Breaking its outline, burning shades absorb :
But these are only massed there, I should think,
Waiting to see some wonder momently

Grow out, stand full, fade slow against the sky
(That's the pale ground you 'd see this sweet face by),
All heaven, meanwhile, condensed into one eye
Which fears to lose the wonder, should it wink.

A LIKENESS.

SOME people hang portraits up
In a room where they dine or sup:
And the wife clinks tea-things under,
And her cousin, he stirs his cup,

Asks, "Who was the lady, I wonder? " ""T is a daub John bought at a sale,"

Quoth the wife, — looks black as thunder. "What a shade beneath her nose!

Snuff-taking, I suppose,"

Adds the cousin, while John's corns ail.

Or else, there's no wife in the case,
But the portrait 's queen of the place,
Alone 'mid the other spoils

Of youth, masks, gloves and foils,
And pipe-sticks, rose, cherry-tree, jasmine,
And the long whip, the tandem-lasher,
And the cast from a fist ("not, alas! mine,
But my master's, the Tipton Slasher "),
And the cards where pistol-balls mark ace,

And a satin shoe used for cigar-case,

And the chamois-horns (“shot in the Chablais "),
And prints Rarey drumming on Cruiser,
And Sayers, our champion, the bruiser,
And the little edition of Rabelais :

Where a friend, with both hands in his pockets,
May saunter up close to examine it,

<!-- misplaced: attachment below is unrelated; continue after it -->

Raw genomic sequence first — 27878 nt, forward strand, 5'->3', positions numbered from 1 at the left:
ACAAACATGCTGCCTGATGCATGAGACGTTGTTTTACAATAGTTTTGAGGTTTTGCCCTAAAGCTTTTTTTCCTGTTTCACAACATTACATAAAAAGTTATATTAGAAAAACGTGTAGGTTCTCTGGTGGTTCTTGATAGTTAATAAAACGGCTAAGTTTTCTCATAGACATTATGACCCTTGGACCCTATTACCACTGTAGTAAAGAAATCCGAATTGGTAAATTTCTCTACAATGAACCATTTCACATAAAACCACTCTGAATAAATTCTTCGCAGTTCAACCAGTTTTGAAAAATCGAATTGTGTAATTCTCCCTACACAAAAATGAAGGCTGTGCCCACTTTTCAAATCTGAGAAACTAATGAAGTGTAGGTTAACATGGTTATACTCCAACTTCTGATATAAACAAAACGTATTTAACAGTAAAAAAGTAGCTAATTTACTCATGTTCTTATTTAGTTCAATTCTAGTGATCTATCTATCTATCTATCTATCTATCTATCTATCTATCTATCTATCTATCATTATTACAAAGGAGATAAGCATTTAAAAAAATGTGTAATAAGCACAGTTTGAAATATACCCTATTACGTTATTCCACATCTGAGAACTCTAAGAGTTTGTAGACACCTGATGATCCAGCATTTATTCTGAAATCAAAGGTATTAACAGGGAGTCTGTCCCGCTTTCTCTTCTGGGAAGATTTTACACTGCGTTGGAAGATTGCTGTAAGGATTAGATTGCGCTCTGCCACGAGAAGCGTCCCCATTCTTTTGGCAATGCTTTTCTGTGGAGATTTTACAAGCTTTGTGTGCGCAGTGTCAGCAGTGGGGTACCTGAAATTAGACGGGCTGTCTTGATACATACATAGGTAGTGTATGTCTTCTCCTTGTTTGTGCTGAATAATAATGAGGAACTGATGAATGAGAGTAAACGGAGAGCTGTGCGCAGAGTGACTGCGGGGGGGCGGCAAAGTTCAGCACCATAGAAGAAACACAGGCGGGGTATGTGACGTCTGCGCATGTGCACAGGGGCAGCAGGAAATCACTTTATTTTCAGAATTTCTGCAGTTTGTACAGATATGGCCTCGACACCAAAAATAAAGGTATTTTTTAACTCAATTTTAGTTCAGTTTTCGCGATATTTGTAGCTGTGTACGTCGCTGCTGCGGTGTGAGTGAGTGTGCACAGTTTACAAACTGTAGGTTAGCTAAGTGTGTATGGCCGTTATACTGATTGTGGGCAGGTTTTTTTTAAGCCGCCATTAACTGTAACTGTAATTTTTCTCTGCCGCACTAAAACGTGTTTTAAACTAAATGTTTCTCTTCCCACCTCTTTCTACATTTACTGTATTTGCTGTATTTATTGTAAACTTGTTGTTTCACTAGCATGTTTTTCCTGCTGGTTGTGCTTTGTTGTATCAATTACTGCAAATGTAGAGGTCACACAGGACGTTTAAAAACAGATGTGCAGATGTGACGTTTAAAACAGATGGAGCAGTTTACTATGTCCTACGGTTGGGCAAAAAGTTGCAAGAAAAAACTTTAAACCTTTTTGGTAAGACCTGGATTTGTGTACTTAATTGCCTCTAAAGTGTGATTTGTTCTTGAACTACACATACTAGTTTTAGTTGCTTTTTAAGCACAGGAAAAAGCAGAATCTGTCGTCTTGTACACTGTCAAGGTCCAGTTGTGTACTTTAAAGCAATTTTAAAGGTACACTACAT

And remark a good deal of Jane Lamb in it,
"But the eyes are half out of their sockets;
That hair's not so bad, where the gloss is,
But they've made the girl's nose a proboscis :
Jane Lamb, that we danced with at Vichy!
What, is not she Jane? Then, who is she?"

All that I own is a print,
An etching, a mezzotint;
"T is a study, a fancy, a fiction,
Yet a fact (take my conviction)
Because it has more than a hint
Of a certain face, I never

Saw elsewhere touch or trace of
In women I've seen the face of:
Just an etching, and, so far, clever.

I keep my prints, an imbroglio,
Fifty in one portfolio.

When somebody tries my claret,
We turn round chairs to the fire,
Chirp over days in a garret,
Chuckle o'er increase of salary,
Taste the good fruits of our leisure,
Talk about pencil and lyre,

And the National Portrait Gallery:

Then I exhibit my treasure.

After we've turned over twenty,

And the debt of wonder my crony owes

Is paid to my Marc Antonios,

He stops me "Festina lentè!

What's that sweet thing there, the etching?'